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3 Areas Where Republicans and Democrats Are Finding Common Ground

3 Areas Where Republicans and Democrats Are Finding Common Ground

Amid all of the chatter about a nation bitterly divided, a set of issues are bringing together politicians from both sides of the political aisle in the United States.

Here are 3 legislative efforts where Republicans and Democrats are finding areas of agreement. The problems are so dire that while some differences in approach remain neither party can deny the severity these issues present. 

1. Criminal Justice Reform

Despite the advocacy of Democrats, key Republicans like Speaker of the House Paul Ryan and notable conservatives, efforts to reform the nations prison and criminal justice systems on the federal level have stalled. But unlikely alliances are forming in the U.S. Senate and significant movement is happening in some states.

As The Christian Post reported earlier this month, at Google's first-ever summit on criminal justice reform on Dec. 1 Utah Republican Mike Lee praised his Senate colleague Cory Booker, a Democrat from New Jersey, for his work on this issue. Lee became particularly passionate about reforming the prison system after seeing offenders sentenced with "unreasonably harsh" penalties for nonviolent crimes. He told attendees that one case he came across when he was a federal prosecutor involved a man who was caught selling a very small amount of marijuana and was sentenced to 55 years in prison.

"You put any conventional conception of American politics, you will see him on one pole and me towards the other," Booker said then. "But we are two Americans, who in this time of fierce divisiveness in our country, see each other, first and foremost, as fellow Americans. When I joined Congress, we didn't look to find what divided us, we looked for common ground."

Steve Hawkins, president of the Coalition for Public Safety, a bipartisan group that advocates for prison reform, told CP in a September interview that rarely does one find an issue where the left-wing American Civil Liberties Union and conservative groups like Americans for Tax Reform come together for reforms of this nature.

2. Fighting Pornography and Protecting Children from Online Predators

For the first time in American history recognizing the harms of pornography, particularly the online variety, made its way into a major political party's platform. At their national convention in Cleveland in July, the Republicans included language which stated that "the Internet must not become a safe haven for predators."

"Pornography, with its harmful effects, especially on children, has become a public health crisis that is destroying the life of millions," the provision continues. "We encourage states to continue to fight this public menace and pledge our commitment to children's safety and well-being. We applaud the social networking sites that bar sex offenders from participation. We urge energetic prosecution of child pornography which closely linked to human trafficking."

Such sentiment is shared by many who lean left. Feminist Gail Dines, a professor of sociology at Wheelock College and author of Pornland: How Porn Has Hijacked Our Sexuality, noted in Nov. 29 article in the Public Health Post that widespread use of porn has resulted in a public health crisis that undermines women's and children's rights. This issue cannot be viewed as a matter of mere private consumption in light of the vast body of scientific research showing the damaging effects of pornography, she argued.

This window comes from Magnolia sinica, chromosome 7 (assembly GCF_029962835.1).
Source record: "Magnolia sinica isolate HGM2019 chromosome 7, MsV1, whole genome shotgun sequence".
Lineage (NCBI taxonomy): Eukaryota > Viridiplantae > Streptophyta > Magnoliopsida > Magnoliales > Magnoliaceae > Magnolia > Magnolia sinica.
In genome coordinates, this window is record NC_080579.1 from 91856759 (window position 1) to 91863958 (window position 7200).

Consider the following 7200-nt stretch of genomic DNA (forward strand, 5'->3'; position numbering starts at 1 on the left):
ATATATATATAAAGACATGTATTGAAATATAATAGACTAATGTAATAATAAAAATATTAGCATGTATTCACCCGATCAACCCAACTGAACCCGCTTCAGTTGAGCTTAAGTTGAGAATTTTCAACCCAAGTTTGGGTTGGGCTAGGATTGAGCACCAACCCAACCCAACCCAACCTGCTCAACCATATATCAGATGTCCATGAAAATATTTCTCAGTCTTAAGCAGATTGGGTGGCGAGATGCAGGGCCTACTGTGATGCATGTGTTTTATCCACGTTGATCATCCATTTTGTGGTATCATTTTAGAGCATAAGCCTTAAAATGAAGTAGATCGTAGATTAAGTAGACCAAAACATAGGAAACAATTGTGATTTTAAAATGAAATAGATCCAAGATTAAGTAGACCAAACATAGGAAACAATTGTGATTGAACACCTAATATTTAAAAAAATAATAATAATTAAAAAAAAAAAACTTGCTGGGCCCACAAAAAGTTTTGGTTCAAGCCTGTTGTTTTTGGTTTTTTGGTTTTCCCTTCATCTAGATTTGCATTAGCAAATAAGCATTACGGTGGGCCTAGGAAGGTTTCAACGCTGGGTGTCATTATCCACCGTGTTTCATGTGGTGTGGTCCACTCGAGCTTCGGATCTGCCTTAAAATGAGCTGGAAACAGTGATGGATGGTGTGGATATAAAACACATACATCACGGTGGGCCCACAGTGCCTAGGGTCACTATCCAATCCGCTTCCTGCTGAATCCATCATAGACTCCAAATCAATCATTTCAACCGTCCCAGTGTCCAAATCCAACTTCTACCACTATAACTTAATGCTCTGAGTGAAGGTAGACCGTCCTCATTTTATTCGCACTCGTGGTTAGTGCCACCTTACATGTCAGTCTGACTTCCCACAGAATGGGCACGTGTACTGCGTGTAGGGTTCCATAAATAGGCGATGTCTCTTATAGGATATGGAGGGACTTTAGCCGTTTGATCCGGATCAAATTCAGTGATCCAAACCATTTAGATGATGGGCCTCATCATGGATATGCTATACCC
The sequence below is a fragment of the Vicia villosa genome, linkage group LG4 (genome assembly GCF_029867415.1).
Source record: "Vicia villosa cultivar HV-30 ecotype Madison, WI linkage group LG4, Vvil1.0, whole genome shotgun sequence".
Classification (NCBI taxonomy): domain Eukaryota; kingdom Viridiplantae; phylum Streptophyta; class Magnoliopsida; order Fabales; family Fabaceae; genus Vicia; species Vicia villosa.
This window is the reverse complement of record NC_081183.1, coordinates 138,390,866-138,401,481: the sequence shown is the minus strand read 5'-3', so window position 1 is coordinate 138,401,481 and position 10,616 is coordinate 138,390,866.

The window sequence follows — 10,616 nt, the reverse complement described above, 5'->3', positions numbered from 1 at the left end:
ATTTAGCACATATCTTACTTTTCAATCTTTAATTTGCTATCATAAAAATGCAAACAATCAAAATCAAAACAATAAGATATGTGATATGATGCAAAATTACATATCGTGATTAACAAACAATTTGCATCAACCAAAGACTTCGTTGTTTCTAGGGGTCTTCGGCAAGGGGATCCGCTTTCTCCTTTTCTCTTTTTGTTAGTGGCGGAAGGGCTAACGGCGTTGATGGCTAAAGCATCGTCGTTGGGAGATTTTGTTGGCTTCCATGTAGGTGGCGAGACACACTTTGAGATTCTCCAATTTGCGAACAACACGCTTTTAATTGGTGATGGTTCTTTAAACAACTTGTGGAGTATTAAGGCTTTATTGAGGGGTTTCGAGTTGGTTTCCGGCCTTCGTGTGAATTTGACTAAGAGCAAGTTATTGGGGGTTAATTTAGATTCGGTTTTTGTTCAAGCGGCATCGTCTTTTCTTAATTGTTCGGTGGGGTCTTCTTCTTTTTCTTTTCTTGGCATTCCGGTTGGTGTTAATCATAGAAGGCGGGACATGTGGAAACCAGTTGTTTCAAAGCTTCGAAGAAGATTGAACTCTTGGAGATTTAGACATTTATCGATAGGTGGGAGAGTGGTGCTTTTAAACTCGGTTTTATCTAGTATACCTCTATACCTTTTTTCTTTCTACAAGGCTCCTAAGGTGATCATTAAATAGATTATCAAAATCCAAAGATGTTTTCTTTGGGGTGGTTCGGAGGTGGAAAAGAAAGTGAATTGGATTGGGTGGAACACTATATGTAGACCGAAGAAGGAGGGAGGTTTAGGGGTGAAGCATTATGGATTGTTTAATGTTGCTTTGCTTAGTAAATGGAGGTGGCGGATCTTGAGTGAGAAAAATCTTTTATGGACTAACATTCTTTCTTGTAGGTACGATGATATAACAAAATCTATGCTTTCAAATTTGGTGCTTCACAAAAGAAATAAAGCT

"[J]ust as the tobacco industry argued for decades that there was no proof of a connection between smoking and lung cancer, so too has the porn industry, with the help of a well-oiled public relations machine, denied the existence of empirical research on the impact of its product," Dines said.

CP reported on Aug. 4, that then candidate Donald Trump signed an Internet Safety pledge from Enough is Enough, a non-profit Internet safety advocacy organization. The pledge he signed was an 8-page document that asked the next president to appoint an Attorney General committed to upholding existing anti-obscenity statutes and to give law enforcement the necessary legal tools to enforce those laws more aggressively.

Although Secretary Hillary Clinton did not sign the pledge her campaign did voice support for EIE's stated goals.

3. Combating the Heroin and Opioid Epidemic

This year the heroin epidemic became an issue in the presidential campaign, a problem that continues to ravage communities and states across the nation.

In July, President Obama signed into law The Comprehensive Addiction and Recovery Act, a bill sponsored by Ohio Senator Rob Portman, a Republican, which passed in the Senate with a large bi-partisan vote of 92-2.

While the President criticized Republicans for blocking Democratic efforts to include provisions to fund treatment programs in the bill, he acknowledged the legislation contained "modest steps" to fight the scourge.

The push to address this has no doubt been fueled by the number of deaths that have skyrocketed in the past few years. USA Today noted on Sept. 16 that opioid and heroin addiction have "earned the distinction as the single greatest drug threat in the U.S., largely due to a casualty rate that has nearly quadrupled since 1999," and that the federal government's efforts to combat the scourge have been "spotty."

The state of New Hampshire has been especially hard hit, with 2015 reports showing that heroin and other drugs killed more people in the state than traffic accidents in all of 2014.

Follow Brandon Showalter on Twitter: @BrandonMShowFollow Brandon Showalter on Facebook: @BrandonMShow

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